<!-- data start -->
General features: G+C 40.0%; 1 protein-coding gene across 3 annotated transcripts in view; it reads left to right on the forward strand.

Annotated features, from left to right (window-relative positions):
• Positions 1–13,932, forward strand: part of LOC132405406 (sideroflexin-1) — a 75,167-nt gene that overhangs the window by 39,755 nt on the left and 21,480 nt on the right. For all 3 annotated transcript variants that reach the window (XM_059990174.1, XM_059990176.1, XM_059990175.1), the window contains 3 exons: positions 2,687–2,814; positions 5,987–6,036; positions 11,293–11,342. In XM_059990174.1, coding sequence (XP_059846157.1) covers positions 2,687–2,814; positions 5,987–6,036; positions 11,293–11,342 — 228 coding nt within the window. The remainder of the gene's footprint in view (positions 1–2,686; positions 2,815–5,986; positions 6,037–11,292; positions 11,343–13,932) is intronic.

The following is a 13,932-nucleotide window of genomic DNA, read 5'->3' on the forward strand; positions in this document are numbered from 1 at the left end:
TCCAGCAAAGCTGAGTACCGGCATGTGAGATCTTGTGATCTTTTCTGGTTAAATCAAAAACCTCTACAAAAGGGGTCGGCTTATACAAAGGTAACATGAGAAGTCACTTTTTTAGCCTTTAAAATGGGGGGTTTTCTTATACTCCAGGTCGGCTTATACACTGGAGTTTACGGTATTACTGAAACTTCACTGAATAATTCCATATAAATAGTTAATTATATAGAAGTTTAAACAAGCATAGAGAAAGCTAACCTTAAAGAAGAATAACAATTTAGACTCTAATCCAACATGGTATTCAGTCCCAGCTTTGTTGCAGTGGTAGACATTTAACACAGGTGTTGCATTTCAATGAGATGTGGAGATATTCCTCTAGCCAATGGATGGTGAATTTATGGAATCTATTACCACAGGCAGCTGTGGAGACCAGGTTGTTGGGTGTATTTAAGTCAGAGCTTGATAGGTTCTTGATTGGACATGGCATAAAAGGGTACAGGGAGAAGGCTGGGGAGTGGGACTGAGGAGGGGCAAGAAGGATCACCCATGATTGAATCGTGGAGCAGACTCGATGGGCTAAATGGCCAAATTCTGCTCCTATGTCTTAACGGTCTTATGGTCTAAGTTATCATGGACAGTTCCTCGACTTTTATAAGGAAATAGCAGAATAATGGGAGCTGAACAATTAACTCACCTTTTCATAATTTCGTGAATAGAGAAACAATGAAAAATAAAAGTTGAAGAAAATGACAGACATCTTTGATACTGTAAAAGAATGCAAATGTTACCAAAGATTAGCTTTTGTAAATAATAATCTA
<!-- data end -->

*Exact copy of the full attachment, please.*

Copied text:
General features: G+C 40.0%; 1 protein-coding gene across 3 annotated transcripts in view; it reads left to right on the forward strand.

Annotated features, from left to right (window-relative positions):
• Positions 1–13,932, forward strand: part of LOC132405406 (sideroflexin-1) — a 75,167-nt gene that overhangs the window by 39,755 nt on the left and 21,480 nt on the right. For all 3 annotated transcript variants that reach the window (XM_059990174.1, XM_059990176.1, XM_059990175.1), the window contains 3 exons: positions 2,687–2,814; positions 5,987–6,036; positions 11,293–11,342. In XM_059990174.1, coding sequence (XP_059846157.1) covers positions 2,687–2,814; positions 5,987–6,036; positions 11,293–11,342 — 228 coding nt within the window. The remainder of the gene's footprint in view (positions 1–2,686; positions 2,815–5,986; positions 6,037–11,292; positions 11,343–13,932) is intronic.

The following is a 13,932-nucleotide window of genomic DNA, read 5'->3' on the forward strand; positions in this document are numbered from 1 at the left end:
TCCAGCAAAGCTGAGTACCGGCATGTGAGATCTTGTGATCTTTTCTGGTTAAATCAAAAACCTCTACAAAAGGGGTCGGCTTATACAAAGGTAACATGAGAAGTCACTTTTTTAGCCTTTAAAATGGGGGGTTTTCTTATACTCCAGGTCGGCTTATACACTGGAGTTTACGGTATTACTGAAACTTCACTGAATAATTCCATATAAATAGTTAATTATATAGAAGTTTAAACAAGCATAGAGAAAGCTAACCTTAAAGAAGAATAACAATTTAGACTCTAATCCAACATGGTATTCAGTCCCAGCTTTGTTGCAGTGGTAGACATTTAACACAGGTGTTGCATTTCAATGAGATGTGGAGATATTCCTCTAGCCAATGGATGGTGAATTTATGGAATCTATTACCACAGGCAGCTGTGGAGACCAGGTTGTTGGGTGTATTTAAGTCAGAGCTTGATAGGTTCTTGATTGGACATGGCATAAAAGGGTACAGGGAGAAGGCTGGGGAGTGGGACTGAGGAGGGGCAAGAAGGATCACCCATGATTGAATCGTGGAGCAGACTCGATGGGCTAAATGGCCAAATTCTGCTCCTATGTCTTAACGGTCTTATGGTCTAAGTTATCATGGACAGTTCCTCGACTTTTATAAGGAAATAGCAGAATAATGGGAGCTGAACAATTAACTCACCTTTTCATAATTTCGTGAATAGAGAAACAATGAAAAATAAAAGTTGAAGAAAATGACAGACATCTTTGATACTGTAAAAGAATGCAAATGTTACCAAAGATTAGCTTTTGTAAATAATAATCTA